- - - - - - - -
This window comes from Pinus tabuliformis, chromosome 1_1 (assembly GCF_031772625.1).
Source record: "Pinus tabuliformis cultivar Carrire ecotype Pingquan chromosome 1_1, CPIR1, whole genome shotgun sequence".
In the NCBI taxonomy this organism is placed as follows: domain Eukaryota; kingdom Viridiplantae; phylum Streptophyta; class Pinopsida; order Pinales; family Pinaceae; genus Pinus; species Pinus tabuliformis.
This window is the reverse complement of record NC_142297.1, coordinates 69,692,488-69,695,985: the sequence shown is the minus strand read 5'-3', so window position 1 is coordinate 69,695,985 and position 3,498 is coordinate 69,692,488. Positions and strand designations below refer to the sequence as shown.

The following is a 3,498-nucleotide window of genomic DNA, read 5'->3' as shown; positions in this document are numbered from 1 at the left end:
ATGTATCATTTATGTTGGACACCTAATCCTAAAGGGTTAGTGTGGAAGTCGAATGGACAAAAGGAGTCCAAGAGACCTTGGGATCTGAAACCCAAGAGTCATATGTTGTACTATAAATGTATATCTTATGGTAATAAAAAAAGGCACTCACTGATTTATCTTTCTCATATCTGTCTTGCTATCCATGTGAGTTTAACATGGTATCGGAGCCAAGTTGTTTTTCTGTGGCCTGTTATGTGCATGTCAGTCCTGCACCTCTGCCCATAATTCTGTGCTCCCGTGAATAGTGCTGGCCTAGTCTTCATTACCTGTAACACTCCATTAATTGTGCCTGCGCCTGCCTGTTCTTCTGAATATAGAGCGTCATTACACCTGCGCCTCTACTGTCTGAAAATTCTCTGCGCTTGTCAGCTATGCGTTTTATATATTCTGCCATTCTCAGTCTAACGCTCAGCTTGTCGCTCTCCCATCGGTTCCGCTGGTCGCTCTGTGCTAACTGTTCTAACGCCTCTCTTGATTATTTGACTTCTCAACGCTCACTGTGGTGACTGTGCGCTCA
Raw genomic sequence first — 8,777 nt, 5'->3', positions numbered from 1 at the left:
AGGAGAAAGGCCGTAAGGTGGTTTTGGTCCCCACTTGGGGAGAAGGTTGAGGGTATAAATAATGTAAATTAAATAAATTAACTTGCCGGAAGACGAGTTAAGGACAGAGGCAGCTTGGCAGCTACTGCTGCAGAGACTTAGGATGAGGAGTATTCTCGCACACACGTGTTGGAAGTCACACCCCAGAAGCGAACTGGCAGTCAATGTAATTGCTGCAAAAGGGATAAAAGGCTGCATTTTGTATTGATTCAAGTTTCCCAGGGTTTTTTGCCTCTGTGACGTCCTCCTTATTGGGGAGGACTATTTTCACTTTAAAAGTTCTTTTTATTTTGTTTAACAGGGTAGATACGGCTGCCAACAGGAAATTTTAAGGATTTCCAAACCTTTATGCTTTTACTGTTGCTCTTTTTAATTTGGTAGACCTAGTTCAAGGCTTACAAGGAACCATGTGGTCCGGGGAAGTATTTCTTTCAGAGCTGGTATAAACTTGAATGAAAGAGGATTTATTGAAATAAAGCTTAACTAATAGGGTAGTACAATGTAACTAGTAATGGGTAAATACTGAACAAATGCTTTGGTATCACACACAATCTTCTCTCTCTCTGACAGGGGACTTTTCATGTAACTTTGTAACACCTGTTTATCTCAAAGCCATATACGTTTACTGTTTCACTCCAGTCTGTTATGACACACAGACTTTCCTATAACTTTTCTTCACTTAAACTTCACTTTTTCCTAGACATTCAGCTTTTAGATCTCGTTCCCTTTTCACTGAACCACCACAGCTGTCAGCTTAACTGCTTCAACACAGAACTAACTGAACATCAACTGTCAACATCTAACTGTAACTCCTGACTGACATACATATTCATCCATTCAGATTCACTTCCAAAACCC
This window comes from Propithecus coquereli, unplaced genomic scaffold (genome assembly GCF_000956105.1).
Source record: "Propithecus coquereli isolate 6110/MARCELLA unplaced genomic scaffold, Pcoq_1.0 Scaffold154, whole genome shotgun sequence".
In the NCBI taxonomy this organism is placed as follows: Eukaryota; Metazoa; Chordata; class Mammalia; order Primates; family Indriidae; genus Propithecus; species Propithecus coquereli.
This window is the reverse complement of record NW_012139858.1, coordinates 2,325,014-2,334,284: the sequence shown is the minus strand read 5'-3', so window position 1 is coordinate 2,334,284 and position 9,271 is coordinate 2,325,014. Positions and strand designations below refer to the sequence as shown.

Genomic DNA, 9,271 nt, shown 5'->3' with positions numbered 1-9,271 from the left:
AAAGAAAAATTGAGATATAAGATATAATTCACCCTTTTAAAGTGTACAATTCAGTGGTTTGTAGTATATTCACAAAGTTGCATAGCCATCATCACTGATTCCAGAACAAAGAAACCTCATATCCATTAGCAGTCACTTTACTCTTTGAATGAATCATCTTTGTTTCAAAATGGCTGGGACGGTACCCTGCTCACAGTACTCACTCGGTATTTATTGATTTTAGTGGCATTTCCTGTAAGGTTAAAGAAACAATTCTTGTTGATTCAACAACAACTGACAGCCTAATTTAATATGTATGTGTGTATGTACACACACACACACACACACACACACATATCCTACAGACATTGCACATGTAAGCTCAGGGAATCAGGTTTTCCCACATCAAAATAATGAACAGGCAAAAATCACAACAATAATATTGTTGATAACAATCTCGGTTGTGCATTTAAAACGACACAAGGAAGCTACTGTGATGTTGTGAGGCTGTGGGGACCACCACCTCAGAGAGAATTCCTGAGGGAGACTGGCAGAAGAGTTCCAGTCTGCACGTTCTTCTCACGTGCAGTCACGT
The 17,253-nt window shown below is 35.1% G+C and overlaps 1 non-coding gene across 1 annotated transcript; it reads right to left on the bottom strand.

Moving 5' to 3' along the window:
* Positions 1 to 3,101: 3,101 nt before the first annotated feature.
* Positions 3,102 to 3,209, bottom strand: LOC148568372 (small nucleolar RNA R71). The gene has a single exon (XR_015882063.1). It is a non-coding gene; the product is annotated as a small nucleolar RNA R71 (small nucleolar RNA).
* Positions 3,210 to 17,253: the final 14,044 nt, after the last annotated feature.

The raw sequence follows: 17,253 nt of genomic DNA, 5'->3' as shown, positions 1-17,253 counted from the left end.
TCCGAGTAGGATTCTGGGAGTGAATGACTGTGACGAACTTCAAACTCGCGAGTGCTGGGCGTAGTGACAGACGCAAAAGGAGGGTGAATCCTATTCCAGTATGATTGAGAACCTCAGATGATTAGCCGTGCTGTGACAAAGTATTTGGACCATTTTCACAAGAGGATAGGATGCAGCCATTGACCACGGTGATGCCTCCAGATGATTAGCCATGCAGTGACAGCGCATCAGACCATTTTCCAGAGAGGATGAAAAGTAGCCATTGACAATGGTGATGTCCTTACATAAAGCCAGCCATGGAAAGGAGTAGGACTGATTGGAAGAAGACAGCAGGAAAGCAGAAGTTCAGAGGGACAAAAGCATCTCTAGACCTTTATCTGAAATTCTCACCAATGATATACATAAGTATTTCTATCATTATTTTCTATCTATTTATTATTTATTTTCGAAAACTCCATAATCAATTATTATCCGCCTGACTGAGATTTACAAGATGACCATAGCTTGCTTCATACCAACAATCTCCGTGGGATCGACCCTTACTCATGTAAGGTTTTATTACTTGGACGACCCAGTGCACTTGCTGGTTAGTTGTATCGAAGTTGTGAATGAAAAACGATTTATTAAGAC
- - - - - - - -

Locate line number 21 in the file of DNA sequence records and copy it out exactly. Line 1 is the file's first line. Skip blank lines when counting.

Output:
TCCGAGTAGGATTCTGGGAGTGAATGACTGTGACGAACTTCAAACTCGCGAGTGCTGGGCGTAGTGACAGACGCAAAAGGAGGGTGAATCCTATTCCAGTATGATTGAGAACCTCAGATGATTAGCCGTGCTGTGACAAAGTATTTGGACCATTTTCACAAGAGGATAGGATGCAGCCATTGACCACGGTGATGCCTCCAGATGATTAGCCATGCAGTGACAGCGCATCAGACCATTTTCCAGAGAGGATGAAAAGTAGCCATTGACAATGGTGATGTCCTTACATAAAGCCAGCCATGGAAAGGAGTAGGACTGATTGGAAGAAGACAGCAGGAAAGCAGAAGTTCAGAGGGACAAAAGCATCTCTAGACCTTTATCTGAAATTCTCACCAATGATATACATAAGTATTTCTATCATTATTTTCTATCTATTTATTATTTATTTTCGAAAACTCCATAATCAATTATTATCCGCCTGACTGAGATTTACAAGATGACCATAGCTTGCTTCATACCAACAATCTCCGTGGGATCGACCCTTACTCATGTAAGGTTTTATTACTTGGACGACCCAGTGCACTTGCTGGTTAGTTGTATCGAAGTTGTGAATGAAAAACGATTTATTAAGAC